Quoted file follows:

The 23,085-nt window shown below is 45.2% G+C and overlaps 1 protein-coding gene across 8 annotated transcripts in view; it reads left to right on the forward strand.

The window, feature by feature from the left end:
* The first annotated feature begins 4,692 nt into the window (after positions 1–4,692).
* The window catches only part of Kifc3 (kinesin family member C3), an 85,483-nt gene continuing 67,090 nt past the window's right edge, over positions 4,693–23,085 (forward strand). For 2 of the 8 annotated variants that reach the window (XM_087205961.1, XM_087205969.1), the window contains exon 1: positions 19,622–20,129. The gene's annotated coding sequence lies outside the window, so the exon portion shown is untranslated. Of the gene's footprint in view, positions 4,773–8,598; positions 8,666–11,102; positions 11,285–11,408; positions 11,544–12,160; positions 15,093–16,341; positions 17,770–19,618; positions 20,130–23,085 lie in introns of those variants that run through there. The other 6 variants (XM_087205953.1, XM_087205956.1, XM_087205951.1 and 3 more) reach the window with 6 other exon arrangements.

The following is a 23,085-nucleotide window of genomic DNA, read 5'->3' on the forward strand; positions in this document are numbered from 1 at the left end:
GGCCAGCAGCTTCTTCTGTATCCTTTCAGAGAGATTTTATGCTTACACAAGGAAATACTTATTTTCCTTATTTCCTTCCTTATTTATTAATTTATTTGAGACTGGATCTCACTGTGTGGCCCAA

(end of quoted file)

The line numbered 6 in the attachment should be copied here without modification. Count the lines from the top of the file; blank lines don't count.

GGCCAGCAGCTTCTTCTGTATCCTTTCAGAGAGATTTTATGCTTACACAAGGAAATACTTATTTTCCTTATTTCCTTCCTTATTTATTAATTTATTTGAGACTGGATCTCACTGTGTGGCCCAA